Volume 26, Issue 13 p. 2431-2434
Brief Report

Levetiracetam in primary orthostatic tremor: A double-blind placebo-controlled crossover study§

Helge Hellriegel MD

Helge Hellriegel MD

Department of Neurology, Christian-Albrechts-University, Kiel, Germany

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Jan Raethjen MD, PhD

Corresponding Author

Jan Raethjen MD, PhD

Department of Neurology, Christian-Albrechts-University, Kiel, Germany

Department of Neurology, University Hospital Schleswig- Holstein, Campus Kiel, Haus 41, Arnold-Heller-Str. 3, 24105 Kiel, GermanySearch for more papers by this author
G. Deuschl MD, PhD

G. Deuschl MD, PhD

Department of Neurology, Christian-Albrechts-University, Kiel, Germany

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Jens Volkmann MD, PhD

Jens Volkmann MD, PhD

Department of Neurology, Christian-Albrechts-University, Kiel, Germany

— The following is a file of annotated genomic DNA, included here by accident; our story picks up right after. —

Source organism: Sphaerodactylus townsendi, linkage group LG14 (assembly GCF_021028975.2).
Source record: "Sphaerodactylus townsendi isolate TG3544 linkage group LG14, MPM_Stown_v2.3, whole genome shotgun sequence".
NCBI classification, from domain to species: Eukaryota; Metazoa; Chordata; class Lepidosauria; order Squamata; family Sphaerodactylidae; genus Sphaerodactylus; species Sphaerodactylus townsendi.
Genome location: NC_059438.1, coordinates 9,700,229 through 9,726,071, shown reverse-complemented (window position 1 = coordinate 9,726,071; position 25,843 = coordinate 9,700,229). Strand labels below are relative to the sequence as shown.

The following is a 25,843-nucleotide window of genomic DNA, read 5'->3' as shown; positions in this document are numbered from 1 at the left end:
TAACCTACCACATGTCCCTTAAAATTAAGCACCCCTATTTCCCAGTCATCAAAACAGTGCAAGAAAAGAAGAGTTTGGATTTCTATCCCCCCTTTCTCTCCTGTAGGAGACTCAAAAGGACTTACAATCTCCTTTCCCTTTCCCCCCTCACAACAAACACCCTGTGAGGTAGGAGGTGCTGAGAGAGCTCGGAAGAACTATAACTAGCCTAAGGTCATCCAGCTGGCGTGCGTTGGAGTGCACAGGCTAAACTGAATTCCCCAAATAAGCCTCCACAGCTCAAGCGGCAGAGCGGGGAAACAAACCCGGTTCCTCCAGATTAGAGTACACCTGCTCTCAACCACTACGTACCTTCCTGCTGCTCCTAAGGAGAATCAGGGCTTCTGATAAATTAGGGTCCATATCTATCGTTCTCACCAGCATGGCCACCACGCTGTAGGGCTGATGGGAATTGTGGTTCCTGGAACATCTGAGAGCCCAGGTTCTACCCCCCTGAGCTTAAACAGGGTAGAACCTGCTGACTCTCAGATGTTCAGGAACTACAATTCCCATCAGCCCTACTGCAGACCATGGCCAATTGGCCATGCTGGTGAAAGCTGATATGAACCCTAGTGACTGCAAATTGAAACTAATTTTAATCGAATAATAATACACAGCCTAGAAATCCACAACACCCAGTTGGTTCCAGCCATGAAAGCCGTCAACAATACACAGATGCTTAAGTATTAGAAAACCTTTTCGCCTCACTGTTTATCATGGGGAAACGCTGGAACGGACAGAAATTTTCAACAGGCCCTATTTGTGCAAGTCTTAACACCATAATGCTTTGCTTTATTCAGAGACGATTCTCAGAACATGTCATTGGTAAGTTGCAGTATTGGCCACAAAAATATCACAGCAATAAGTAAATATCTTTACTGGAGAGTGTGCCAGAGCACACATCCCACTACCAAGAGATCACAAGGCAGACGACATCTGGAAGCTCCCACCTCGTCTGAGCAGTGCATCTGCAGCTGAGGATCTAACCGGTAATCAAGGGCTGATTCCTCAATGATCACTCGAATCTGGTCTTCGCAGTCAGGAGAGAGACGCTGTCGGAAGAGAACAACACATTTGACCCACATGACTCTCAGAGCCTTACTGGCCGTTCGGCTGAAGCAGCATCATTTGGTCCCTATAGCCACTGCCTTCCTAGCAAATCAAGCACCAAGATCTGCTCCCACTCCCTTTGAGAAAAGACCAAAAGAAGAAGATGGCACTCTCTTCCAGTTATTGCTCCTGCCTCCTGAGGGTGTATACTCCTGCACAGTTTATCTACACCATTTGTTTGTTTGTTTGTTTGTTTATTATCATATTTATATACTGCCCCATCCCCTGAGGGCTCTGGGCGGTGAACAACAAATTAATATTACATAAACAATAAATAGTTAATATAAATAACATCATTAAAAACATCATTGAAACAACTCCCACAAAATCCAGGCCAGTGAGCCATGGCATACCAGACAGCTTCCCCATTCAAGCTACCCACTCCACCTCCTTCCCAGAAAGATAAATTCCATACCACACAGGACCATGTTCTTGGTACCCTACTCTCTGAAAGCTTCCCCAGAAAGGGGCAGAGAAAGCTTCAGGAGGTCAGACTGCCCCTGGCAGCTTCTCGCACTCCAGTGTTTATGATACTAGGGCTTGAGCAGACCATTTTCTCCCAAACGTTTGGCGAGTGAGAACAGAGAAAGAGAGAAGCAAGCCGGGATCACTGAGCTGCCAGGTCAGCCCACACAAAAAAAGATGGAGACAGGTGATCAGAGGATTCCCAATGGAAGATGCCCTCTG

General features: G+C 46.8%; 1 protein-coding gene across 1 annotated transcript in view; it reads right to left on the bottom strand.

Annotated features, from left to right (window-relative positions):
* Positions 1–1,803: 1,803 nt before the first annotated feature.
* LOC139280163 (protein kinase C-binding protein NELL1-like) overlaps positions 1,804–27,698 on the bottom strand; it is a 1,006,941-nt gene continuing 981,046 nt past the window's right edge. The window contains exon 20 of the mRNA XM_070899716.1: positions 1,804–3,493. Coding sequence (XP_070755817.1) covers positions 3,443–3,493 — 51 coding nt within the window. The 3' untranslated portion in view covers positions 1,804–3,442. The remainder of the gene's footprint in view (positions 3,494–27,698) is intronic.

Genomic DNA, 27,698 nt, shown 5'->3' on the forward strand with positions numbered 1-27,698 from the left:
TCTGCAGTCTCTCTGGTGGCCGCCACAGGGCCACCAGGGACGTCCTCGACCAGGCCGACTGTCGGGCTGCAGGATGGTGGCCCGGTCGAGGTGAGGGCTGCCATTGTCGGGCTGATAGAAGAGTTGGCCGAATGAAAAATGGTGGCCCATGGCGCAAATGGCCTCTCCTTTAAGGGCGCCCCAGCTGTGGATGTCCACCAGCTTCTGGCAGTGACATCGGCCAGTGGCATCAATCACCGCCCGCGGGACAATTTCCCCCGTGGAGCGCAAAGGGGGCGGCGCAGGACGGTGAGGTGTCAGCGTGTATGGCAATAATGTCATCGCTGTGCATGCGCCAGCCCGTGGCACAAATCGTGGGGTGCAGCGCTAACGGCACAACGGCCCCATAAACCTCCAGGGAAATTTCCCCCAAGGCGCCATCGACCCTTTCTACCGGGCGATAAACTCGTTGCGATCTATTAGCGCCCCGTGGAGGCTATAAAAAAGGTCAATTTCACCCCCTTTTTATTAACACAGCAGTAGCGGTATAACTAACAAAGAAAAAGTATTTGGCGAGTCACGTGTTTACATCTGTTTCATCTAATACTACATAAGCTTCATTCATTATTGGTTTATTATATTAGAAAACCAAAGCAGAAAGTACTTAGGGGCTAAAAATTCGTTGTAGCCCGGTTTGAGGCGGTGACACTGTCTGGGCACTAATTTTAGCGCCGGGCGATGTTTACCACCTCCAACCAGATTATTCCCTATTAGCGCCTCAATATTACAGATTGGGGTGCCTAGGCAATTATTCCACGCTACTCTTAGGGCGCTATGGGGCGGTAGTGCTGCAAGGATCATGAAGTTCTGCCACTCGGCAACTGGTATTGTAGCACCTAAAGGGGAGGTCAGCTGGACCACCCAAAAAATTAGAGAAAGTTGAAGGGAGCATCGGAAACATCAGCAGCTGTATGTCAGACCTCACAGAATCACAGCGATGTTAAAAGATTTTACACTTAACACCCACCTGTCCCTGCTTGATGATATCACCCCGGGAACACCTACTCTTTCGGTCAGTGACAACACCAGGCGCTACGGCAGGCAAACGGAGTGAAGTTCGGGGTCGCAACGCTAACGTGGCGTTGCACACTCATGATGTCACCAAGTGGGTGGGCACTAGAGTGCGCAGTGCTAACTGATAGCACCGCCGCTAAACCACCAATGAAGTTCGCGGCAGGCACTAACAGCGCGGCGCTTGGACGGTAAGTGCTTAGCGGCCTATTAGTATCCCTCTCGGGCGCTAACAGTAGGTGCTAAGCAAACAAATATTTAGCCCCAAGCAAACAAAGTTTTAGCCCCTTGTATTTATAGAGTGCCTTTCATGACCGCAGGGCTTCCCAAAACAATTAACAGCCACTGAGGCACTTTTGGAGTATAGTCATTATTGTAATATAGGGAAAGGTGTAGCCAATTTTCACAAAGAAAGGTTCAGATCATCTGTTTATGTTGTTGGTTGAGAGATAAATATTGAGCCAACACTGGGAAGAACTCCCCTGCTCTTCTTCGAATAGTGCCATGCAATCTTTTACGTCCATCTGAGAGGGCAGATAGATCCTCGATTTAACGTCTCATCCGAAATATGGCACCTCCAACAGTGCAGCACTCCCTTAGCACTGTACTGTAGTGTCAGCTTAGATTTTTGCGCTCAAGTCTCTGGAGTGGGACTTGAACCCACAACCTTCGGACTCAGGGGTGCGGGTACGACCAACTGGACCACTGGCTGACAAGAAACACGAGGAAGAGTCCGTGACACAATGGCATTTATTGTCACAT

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First published: 23 September 2011
Citations: 17

Funding agencies: This study was sponsored by UCB Pharma GmbH.

Relevant conflicts of interest/financial disclosures: Nothing to report.

§

Full financial disclosures and author roles may be found in the online version of this article.

Abstract

Background:

In a double-blind crossover study we evaluated the antitremor effect of a 4-week treatment with either escalating dosages of levetiracetam or placebo in orthostatic tremor.

Methods:

Twelve patients with orthostatic tremor participated in the study. Primary end point was improvement in stance duration. Secondary end points were total track length of the sway path and tremor total power. The patients' impression of impairment was assessed by a visual analog scale and quality of life by the SF-36.

Results:

We found no significant effect of dosage or treatment on stance duration (P = .175), total track length (P = .690), total power (P = .280), or visual analog scale (P =.735). Neither was SF-36 differentially changed by levetiracetam or placebo (SF-36, Physical Component Summary: P = .079; SF-36, Mental Component Summary: P = .073). Side effects like dizziness, fatigue, or nausea were only mild to moderate.

Conclusions:

Levetiracetam is ineffective in the treatment of orthostatic tremor. © 2011 Movement Disorder Society